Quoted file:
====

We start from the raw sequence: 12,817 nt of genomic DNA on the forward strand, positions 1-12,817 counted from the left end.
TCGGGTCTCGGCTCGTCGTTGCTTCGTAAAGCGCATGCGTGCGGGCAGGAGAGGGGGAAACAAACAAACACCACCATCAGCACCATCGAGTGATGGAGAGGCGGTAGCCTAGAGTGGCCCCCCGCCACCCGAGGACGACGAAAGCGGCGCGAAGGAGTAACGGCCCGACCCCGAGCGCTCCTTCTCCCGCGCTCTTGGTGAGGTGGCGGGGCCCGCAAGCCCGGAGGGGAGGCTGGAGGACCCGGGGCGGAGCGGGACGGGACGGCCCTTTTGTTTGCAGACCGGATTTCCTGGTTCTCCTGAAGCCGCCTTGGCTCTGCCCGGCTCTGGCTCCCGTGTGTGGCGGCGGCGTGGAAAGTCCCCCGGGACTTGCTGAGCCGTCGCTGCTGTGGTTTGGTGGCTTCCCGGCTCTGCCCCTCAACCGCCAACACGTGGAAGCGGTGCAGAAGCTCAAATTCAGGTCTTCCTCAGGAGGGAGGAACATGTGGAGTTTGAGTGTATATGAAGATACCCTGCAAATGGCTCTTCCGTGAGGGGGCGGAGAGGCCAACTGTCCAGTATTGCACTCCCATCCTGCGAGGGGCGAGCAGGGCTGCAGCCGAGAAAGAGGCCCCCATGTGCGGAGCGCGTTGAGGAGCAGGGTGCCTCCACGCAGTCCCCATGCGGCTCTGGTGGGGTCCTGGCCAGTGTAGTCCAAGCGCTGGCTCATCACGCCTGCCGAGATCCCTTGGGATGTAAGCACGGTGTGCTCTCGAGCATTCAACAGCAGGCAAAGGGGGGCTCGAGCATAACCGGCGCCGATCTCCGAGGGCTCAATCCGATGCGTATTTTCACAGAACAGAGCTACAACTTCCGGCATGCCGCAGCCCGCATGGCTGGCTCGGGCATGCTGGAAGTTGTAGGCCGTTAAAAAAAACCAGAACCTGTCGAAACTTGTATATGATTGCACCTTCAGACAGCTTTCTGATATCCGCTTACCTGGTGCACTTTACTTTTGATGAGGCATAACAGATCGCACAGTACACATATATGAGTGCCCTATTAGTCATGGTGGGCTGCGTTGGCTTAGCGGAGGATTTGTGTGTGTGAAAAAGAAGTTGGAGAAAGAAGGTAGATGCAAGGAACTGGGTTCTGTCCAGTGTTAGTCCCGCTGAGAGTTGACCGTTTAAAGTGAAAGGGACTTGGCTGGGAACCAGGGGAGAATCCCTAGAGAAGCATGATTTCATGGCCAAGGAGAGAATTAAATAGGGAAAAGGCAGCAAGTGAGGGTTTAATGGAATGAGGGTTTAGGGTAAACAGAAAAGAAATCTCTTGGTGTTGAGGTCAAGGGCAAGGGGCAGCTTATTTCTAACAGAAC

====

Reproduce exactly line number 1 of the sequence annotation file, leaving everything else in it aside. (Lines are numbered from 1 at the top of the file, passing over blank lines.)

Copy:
We start from the raw sequence: 12,817 nt of genomic DNA on the forward strand, positions 1-12,817 counted from the left end.